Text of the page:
On Wed, Sep 20, 2000 at 07:53:20AM -0800, Carl W. Brown wrote:
> >-----Original Message-----
> >From: Keld Jorn Simonsen [mailto:email@example.com]
> >Sent: Wednesday, September 20, 2000 2:01 AM
> >Why don't you just use the notation in ISO/IEC 15897
> >- the cultural registry - for this, or the Open Group (UNIX)
> >convention? I think there is no need to reinvent the wheel.
> When I started working on computers in Brasil in 1960 the ideas of
> internationalization were almost non-existent. 8 to 10 years ago these
> standards were hot stuff. Now the world is demanding more and we have the
> means to deliver better results.
Boy, that is some time ago. I think the C locale model was invented
around 1990, somewhat later than when you first started on this.
> Firstly you need a locale system that is truly mapped to human cultures.
> None of this "C" locale or "MACINTOSH". Second you need a system that
> allows you to categorize your resources. For example if you want Chinese
> Hakka you do not want to respecify the entire Chinese resources but just the
> Hakka differences. You can not do that with a standard like 15897. With
> 15897 each locale must be fully specified. The proposal would allow you to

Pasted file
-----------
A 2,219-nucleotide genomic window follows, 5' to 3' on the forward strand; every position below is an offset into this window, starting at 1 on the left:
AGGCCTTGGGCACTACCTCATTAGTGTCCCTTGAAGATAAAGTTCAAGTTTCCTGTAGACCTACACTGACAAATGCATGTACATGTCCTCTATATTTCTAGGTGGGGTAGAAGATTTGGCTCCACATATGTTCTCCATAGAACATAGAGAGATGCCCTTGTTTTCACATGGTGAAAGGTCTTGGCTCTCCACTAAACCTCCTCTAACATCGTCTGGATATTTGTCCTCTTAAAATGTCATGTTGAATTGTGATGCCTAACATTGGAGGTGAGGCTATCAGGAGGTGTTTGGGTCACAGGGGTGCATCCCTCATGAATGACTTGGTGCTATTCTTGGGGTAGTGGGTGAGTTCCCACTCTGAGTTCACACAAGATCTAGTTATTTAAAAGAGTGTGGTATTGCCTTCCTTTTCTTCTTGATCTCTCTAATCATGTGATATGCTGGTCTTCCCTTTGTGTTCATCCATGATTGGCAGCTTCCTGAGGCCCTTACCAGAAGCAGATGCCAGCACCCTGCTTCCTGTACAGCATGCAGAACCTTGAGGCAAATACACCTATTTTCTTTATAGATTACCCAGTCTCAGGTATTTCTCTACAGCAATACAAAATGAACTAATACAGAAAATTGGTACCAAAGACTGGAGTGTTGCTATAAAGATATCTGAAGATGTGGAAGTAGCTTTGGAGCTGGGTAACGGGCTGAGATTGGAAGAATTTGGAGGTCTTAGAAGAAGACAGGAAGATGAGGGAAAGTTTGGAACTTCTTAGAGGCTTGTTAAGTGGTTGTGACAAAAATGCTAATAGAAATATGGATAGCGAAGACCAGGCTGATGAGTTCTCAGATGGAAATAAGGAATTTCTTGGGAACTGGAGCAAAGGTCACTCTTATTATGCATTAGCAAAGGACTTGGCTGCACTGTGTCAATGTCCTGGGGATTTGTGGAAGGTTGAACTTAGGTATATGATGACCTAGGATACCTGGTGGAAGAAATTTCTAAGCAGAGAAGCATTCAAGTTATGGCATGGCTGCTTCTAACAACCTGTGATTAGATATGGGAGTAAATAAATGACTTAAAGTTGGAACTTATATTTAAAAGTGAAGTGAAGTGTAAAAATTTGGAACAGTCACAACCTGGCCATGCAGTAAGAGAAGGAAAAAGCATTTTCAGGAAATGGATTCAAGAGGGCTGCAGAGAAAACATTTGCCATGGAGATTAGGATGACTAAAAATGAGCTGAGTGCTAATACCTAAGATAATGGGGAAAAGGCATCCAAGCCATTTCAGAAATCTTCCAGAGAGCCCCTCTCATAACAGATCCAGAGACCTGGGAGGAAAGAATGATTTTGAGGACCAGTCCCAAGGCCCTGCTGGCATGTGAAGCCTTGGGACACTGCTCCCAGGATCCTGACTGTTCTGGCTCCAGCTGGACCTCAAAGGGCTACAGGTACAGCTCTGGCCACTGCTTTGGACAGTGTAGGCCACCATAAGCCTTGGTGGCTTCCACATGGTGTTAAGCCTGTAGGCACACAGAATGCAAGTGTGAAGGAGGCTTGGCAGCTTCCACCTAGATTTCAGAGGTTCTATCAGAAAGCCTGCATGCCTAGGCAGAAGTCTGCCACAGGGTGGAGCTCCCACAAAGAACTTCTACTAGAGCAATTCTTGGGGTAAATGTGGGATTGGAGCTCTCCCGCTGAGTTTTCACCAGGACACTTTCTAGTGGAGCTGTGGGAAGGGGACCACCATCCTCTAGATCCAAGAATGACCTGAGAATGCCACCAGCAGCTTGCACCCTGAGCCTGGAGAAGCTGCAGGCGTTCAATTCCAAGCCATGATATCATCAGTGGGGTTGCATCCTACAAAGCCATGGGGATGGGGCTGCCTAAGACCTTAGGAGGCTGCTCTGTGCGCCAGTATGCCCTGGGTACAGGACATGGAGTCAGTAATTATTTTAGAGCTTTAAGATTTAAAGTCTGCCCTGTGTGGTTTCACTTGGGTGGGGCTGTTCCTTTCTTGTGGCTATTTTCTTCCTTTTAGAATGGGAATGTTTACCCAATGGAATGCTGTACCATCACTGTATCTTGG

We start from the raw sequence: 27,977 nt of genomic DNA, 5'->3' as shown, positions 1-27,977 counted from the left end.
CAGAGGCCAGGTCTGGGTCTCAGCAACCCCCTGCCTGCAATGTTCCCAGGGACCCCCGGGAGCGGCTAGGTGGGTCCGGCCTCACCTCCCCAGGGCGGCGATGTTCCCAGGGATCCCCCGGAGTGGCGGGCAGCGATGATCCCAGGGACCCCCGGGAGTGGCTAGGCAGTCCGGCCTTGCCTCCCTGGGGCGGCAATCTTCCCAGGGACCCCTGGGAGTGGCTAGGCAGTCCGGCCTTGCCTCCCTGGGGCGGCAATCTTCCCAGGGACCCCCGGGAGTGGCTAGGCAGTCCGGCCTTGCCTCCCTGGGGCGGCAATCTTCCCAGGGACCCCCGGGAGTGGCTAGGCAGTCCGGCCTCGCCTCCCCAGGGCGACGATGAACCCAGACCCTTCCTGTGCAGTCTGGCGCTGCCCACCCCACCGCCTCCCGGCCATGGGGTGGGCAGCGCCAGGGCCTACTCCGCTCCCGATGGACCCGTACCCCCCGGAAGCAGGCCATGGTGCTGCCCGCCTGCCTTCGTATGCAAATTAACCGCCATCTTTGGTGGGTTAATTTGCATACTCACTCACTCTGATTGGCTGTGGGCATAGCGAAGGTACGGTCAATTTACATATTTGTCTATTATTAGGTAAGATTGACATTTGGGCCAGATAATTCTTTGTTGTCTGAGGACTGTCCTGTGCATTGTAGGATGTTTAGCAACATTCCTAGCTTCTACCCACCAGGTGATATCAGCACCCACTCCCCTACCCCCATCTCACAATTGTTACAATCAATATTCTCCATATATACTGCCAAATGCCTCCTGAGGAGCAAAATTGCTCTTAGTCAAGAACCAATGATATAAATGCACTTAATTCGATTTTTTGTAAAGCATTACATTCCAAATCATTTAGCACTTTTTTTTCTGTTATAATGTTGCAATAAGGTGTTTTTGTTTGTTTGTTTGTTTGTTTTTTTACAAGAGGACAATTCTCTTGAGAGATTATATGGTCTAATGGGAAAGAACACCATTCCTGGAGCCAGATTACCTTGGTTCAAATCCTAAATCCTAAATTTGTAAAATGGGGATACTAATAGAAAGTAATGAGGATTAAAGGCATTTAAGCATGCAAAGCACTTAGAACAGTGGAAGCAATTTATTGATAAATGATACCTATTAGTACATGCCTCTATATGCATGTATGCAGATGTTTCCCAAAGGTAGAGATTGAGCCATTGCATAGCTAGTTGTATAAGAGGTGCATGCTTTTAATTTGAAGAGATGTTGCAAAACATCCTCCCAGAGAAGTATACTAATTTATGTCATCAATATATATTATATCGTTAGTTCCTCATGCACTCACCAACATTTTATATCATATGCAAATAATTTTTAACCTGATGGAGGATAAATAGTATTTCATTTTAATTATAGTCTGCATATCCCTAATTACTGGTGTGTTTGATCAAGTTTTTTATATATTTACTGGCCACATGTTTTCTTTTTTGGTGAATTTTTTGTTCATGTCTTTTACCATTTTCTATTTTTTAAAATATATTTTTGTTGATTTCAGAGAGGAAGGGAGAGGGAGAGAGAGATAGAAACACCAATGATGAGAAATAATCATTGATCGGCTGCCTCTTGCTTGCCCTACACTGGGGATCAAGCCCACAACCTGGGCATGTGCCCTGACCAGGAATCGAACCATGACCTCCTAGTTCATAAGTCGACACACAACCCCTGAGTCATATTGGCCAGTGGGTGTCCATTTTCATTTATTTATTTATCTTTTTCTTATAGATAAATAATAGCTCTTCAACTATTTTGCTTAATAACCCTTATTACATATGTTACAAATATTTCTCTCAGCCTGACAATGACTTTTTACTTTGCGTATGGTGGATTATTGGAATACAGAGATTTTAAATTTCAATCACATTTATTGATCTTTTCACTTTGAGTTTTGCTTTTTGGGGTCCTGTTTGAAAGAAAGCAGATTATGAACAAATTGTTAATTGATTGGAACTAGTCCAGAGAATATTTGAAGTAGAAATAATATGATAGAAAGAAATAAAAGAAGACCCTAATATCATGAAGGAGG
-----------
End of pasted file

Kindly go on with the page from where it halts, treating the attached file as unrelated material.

> group sub languages under the mother tongue to save resources.
You can specify 15897 locales as copies of other locales, so in effect
this is along what yo are requesting, for your Hakka example you specify
the specifics for Hakka, and then just copy the rest from the Chinese specs.
> They also did not take into account not only collating tables and the like
> but things like word breaking dictionaries. Each language now takes about
> 64K by reusing resources. Hopefully by using a better locale system and
> other techniques, this can be reduced.
You can also specify line breaking stuff with 15897.
> Another example. Currently we are debating Turkic languages. The 15897 is
> a code page based standard. Our locale being Unicode oriented is devoid of
> codepage requirements. Therefore changing Tatar to use a Latin script does
> not affect the locale. In fact it does not change any Unicode processing is
> as we are discussing you handle the case shifting properly. In fact they
> can use a mixture of Cyrillic & Latin scripts. If Turkmen decides to follow
> suit and shift to a Latin script the same would apply. Turkmen currently
> uses Cyrillic and Arabic scripts.
15897 is built on 10646. But it has provisions so that you can also use it
with specific code pages. So it is not only platform independent, but also
> The locale system is designed for so that users can implement locales with
> subtleties that go beyond the 433 ISO 639 languages as well as be platform
That is also what 15897 does, and it is already an ISO standard.
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